I am frankly amazed by the outpouring of hysteria from some politicians and the media on the subject of David Cameron’s use of the veto over changes to the Lisbon Treaty.
To listen to some in politics and the media bemoaning what they claim is the resulting ‘isolation’ of the UK you would think that the UK should accede to any request from the EU in order to avoid this fate. Why? The Euro, which these proposed changes were designed to support, has been a predictable disaster for almost all the countries involved other than Germany.
It is also worth bearing in mind that many of these commentators-such as Ken Clarke and Michael Heseltine- were vociferous supporters of us joining the Euro. Indeed, Michael Hesletine thinks we still should-an unusual case of trying to join a sinking ship. Had we done so, we too would now be bankrupt and quite possibly governed by an unelected official appointed by the EU, as Greece and Italy are. These commentators were wrong when they wanted us to join, so why should we listen to them now?
We should now move onto redefine and renegotiate our relationship with or within the EU, starting with the question “What do we get for the£50m per day we send to Brussels?”. If we do not get what we want, we should accept that the UK’s future, like its past, success will lie in being an open economy servicing and trading with nations with which it has historic connections in the Americas, Asia, Africa and Europe.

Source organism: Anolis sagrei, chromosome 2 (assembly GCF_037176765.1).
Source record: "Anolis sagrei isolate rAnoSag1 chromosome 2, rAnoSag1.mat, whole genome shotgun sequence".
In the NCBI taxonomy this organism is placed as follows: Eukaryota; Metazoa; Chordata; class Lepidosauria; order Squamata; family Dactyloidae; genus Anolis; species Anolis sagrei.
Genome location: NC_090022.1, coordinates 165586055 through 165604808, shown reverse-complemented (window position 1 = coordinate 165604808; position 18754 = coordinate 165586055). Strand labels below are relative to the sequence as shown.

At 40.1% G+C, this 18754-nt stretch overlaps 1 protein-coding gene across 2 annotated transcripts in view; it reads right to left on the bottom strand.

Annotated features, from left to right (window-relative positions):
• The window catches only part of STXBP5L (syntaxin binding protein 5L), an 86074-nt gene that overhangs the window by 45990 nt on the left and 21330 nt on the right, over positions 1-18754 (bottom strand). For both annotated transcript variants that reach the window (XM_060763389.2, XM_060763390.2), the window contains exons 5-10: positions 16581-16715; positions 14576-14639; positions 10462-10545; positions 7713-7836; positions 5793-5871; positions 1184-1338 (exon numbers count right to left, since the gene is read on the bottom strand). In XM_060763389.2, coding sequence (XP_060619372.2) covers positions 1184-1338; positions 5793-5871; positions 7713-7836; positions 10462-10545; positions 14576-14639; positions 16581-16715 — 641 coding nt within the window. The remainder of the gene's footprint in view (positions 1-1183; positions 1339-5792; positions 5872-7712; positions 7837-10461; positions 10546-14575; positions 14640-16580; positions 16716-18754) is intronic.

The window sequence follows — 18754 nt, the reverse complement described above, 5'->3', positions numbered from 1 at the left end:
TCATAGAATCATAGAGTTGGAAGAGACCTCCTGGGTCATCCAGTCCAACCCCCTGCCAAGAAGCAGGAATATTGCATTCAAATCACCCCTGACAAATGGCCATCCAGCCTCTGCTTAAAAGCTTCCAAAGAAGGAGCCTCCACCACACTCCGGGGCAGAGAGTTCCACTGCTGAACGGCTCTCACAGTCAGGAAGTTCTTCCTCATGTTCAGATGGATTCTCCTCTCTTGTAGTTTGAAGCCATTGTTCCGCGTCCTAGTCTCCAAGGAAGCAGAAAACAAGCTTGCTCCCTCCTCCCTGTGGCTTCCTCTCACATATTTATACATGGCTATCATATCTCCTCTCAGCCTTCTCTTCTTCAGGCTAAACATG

One aspect of the “deal” at last week’s EU summit puzzled me. It was seeing Christine Lagarde, the Managing Director of the IMF (a Frenchwoman-her predecessor being maybe not coincidentally a Frenchman) proudly announce that the EU countries (other than Britain’s) central banks were going to make loans to the IMF of €200 billion. This might seem counter intuitive-how can countries which are to put it mildly short of money make a loan to someone else? Of course the answer is that the funds would be loaned to the IMF for it to loan back to the Eurozone.
That is obviously a circular piece of none too subtle legerdemain, but the hope was that other countries would join them with additional funding. This hope was rather dashed when the Canadians immediately announced that they has no interest in subscribing funds to rescue the ‘rich continent’ of Europe. Sensible people the Canadians: they dragged themselves back from being a basket case in 1994 with spending cuts which restored a budget surplus and have not experienced a banking crisis. They also just announced withdrawal from the Kyoto protocol on climate change. Following the refusal of China to take part in such nonsense despite the myriad rumours, I can only assume that this latest leg to the circular Ponzi scheme that is now the Eurozone is a non starter.